From my first visit in 1993, the latter days of the first intifada, I have had difficulty describing the people and environment in the Gaza strip. As I wrote in 2009, “[D]espair, destruction, extremism and violence are terms easily at hand, but they do not do justice to life in Gaza today.” Writing from the balcony of the Al-Mathaf (the Museum), a brand new beachfront hotel with a fantastic museum housing an archeological treasure trove documenting the history of Gaza, I still feel incapable of accurately conveying the essence or details of life in Gaza today.
Thirty minutes after seemingly beaming (as if from one planet to another on Star Trek) from the developed to the underdeveloped worlds, a prominent Gaza attorney spoke of his daily challenges: “[W]e exist as people physically segregated from the rest of the world. We do not live in a country but have two governments [the Hamas-run administration in Gaza and the PLO – led Palestinian Authority from Ramallah]. But neither administration controls our borders. As a lawyer, I have to work through Israeli administrative regulations, British Mandate laws, and directives from our two governments. And, I want an independent judiciary system with no corruption.”
Visiting the American International School- yes, such a school does still exist- serves as a little intellectual oasis. Today, about 300 boys and girls, grades K-12, in matching white-and-blue uniforms still attend daily classes in an old building that was once the British Consulate. The school doubles as community center for those families looking for a better life for their kids. It was hard not to be emotional as we watched the faculty first hear about a new project from the United States Agency for International Development that will support scholarships and enhanced academic services that should lead to international accreditation – as one parent put it, “finally, a way forward for our children in this mess.”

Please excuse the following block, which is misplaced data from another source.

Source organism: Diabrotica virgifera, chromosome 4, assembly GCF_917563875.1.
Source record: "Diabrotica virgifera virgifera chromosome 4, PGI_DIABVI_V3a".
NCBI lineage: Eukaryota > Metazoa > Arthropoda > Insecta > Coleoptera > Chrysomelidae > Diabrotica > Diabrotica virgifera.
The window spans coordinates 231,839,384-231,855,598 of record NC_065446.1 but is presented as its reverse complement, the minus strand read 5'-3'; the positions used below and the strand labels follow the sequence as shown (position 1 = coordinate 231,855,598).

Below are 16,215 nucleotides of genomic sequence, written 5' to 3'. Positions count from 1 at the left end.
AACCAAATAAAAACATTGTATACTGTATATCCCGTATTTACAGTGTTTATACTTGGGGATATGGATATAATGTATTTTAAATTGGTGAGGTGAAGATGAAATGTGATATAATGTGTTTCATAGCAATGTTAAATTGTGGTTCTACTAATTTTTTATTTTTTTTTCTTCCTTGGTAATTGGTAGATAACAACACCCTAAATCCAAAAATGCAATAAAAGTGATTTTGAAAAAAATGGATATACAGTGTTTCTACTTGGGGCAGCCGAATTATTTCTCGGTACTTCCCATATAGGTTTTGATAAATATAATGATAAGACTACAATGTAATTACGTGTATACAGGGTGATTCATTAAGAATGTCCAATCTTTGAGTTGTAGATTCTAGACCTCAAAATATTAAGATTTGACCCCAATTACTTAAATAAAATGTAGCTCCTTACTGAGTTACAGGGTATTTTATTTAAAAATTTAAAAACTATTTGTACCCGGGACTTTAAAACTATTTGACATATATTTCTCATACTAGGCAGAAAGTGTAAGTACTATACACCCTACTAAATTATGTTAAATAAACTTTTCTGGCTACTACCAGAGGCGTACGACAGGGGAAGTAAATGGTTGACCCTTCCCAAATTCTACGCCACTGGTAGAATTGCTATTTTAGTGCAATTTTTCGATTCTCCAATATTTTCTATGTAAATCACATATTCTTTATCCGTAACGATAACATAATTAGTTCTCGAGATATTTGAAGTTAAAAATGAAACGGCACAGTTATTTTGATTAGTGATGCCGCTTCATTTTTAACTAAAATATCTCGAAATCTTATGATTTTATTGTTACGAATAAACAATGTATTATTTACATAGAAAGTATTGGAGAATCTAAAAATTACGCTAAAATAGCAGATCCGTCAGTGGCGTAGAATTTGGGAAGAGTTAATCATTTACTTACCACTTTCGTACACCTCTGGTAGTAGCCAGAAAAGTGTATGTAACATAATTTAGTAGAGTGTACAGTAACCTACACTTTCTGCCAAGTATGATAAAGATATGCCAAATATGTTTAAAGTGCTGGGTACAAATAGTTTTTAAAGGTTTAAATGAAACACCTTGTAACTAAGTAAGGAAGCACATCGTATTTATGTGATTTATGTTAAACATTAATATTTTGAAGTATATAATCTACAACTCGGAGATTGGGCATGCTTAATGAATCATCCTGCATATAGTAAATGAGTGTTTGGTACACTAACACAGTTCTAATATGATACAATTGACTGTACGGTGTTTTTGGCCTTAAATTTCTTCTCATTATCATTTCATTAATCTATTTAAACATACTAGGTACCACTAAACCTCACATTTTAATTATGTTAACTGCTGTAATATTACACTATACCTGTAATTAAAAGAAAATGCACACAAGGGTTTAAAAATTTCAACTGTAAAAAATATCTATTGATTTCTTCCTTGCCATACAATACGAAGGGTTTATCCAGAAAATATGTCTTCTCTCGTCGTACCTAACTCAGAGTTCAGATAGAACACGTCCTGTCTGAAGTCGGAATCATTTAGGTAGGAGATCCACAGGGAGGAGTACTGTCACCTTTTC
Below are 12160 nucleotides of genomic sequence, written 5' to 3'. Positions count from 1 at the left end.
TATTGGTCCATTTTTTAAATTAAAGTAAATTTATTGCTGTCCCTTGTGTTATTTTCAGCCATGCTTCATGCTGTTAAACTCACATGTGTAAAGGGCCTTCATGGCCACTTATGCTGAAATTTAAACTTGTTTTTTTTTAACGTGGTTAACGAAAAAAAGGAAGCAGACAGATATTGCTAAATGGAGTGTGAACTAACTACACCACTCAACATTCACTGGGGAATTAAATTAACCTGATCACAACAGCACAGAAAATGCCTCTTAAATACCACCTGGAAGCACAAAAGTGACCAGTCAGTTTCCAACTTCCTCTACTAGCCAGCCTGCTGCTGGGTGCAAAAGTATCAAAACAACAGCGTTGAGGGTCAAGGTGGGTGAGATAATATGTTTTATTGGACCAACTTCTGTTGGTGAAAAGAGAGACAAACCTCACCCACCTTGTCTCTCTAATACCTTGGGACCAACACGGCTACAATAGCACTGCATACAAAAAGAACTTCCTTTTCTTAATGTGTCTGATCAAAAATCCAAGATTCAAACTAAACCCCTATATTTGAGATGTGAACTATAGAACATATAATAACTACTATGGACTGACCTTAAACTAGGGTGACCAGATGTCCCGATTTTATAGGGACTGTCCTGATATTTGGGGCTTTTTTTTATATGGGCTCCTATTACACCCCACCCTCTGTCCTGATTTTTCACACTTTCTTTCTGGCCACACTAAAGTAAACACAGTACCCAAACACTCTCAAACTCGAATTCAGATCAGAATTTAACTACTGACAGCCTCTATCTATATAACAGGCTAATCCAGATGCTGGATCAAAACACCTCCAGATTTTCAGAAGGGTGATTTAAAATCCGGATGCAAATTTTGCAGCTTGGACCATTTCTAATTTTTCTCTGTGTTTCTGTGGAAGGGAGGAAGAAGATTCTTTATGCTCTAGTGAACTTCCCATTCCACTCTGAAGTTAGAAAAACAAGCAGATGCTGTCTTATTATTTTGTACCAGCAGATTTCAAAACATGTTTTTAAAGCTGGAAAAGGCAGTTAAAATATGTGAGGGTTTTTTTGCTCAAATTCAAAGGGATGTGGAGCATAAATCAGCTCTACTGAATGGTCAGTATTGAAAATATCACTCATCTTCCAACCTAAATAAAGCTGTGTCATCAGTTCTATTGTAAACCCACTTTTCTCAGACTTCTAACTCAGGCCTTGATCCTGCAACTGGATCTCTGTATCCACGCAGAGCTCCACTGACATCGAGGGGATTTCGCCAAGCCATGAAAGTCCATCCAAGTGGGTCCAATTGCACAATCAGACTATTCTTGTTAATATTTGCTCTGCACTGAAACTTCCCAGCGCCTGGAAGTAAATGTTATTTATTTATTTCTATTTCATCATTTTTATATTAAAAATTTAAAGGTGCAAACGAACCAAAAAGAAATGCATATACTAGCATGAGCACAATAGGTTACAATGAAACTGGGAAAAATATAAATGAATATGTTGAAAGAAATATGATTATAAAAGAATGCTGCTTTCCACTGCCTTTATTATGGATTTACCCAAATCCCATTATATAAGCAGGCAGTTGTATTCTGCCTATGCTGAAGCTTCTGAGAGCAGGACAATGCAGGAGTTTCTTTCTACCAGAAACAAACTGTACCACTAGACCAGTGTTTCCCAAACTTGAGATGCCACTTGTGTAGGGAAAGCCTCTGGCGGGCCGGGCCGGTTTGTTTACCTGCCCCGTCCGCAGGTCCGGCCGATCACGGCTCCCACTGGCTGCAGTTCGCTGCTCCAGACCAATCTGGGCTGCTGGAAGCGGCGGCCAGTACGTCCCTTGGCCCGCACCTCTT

A female colleague of mine, who accompanied me with some trepidation, was so overwhelmed not only by the needs but also by the determination of the school community amidst isolation and extremism, that she is now considering staying in Gaza to help manage the USAID-sponsored education project.
The intifada generation may be lost. For Gaza to be successfully reincorporated into the world community, much more in the way of resources and international assistance must be dedicated to prepare the younger generation to be productive members of society – providing for their family and appreciating other people and cultures without violence or resentment. The American International School serves as a test case whether or not such development projects can be successfully implemented in Gaza prior to tangible progress in either Palestinian reconciliation or the Peace Process.
Despite the dire warnings, there is no humanitarian crisis in Gaza. Food is plentiful for those that can afford it. Consumer items, including cars, motorcycles and appliances come through the tunnels from Egypt every day. On the other hand, the socio-economic fabric, what it was, has been shattered. The lethal combination of unemployment, underemployment, massive dependency on outside assistance, and younger demographics (75% of the population are under 25) make the status quo untenable. The families of the American International School in Gaza understand that the hope for a durable peaceful and prosperous future largely rests on the next generation. Policymakers from both side of the aisle need to understand this as well.